Thin layers (oceanography)

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"Thin layer" redirects here. For other uses, see thin film.

Thin layers are congregations of phytoplankton and zooplankton in the water column which were discovered with advances in instrumentation and deployment technologies allowed samples at the temporal and spatial scales where patterns were revealed. Although they may extend for kilometers, thin layers are only a few tens of centimeters in vertical thickness. They have distinct physical, biological, chemical, optical and acoustical signatures. Thin layers of phytoplankton or zooplankton may contain densities of organisms ranging up to 1000 times those found just above, or below the structure. These extraordinary concentrations of living material must have important implications for many aspects of marine ecology (e.g., phytoplankton growth dynamics, micro- and macrozooplankton grazing, behaviour, life histories, predation, harmful algal blooms), as well as for ocean optics and acoustics. Thin layers occur in a wide variety of ocean environments, including estuaries, fjords, bays, and the open ocean, and they are often associated with some form of vertical structure in the water column, such as a pycnocline, and in zones of reduced flow.[1]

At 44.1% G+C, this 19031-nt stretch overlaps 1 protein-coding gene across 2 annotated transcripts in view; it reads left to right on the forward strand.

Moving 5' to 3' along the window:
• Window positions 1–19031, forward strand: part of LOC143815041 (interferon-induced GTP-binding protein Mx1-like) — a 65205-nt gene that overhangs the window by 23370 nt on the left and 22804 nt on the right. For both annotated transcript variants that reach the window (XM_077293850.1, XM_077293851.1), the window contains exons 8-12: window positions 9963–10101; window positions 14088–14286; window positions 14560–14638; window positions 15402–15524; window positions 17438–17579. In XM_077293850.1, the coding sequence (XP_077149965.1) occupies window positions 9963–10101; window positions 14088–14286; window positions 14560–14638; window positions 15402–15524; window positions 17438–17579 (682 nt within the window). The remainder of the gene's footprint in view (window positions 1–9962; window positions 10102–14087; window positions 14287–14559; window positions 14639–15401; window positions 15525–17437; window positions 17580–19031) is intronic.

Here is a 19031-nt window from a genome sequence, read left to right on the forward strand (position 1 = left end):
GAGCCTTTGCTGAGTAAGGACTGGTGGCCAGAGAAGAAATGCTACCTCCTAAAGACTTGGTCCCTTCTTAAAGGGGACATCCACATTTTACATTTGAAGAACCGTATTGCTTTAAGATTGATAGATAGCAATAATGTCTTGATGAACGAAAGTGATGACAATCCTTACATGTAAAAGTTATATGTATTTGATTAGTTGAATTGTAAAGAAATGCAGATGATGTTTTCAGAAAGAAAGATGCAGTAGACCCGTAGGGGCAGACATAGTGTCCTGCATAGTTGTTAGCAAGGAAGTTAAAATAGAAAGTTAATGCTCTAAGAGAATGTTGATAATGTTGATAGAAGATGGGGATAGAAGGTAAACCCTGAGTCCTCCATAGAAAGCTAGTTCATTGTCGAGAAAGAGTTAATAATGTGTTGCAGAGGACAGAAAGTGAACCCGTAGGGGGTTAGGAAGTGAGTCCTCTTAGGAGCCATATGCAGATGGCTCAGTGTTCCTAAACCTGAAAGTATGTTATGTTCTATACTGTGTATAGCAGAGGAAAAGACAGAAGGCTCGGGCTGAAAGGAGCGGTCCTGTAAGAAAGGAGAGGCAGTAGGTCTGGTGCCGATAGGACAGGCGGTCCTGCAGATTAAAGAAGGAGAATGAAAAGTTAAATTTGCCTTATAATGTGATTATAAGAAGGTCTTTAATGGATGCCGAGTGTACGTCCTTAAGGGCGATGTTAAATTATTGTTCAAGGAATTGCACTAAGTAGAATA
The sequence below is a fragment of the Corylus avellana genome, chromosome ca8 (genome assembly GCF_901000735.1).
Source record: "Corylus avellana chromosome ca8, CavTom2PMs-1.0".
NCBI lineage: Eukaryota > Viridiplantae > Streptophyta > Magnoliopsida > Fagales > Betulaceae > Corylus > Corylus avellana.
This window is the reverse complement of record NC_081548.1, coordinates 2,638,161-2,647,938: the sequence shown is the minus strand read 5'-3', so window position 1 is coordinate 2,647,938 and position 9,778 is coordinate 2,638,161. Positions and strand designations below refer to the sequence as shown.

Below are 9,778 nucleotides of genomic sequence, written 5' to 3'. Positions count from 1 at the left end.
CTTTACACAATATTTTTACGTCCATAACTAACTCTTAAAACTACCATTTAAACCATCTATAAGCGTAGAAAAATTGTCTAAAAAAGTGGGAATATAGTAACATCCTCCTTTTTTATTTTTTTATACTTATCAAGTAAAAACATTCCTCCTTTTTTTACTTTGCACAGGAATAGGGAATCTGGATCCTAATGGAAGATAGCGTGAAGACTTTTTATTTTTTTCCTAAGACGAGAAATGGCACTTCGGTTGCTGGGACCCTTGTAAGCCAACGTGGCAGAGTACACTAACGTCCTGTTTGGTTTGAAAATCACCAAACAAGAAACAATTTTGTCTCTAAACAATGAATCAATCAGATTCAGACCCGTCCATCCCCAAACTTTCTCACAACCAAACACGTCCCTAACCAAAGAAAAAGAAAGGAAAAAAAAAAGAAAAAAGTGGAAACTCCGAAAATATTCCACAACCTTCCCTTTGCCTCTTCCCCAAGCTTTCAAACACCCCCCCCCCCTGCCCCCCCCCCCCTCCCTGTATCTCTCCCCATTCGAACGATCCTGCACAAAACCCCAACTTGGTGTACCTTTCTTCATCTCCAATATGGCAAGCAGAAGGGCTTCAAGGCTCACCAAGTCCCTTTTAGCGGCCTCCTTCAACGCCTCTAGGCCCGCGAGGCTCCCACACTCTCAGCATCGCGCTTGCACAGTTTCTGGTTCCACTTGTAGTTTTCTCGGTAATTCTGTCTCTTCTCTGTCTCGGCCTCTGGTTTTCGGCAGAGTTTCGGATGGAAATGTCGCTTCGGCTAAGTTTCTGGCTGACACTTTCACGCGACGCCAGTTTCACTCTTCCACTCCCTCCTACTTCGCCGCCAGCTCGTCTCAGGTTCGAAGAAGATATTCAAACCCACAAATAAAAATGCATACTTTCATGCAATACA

See also[edit]

Critical Scales and Thin Layers

References[edit]

  1. ^ McManus, M. A., Cheriton, O. M., Drake, P. J., Holliday, D. V., Storlazzi, C. D., Donaghay, P. L., et al. (2005). Effects of physical processes on structure and transport of thin zooplankton layers in the coastal ocean. Marine Ecology Progress Series, 301, 199-215.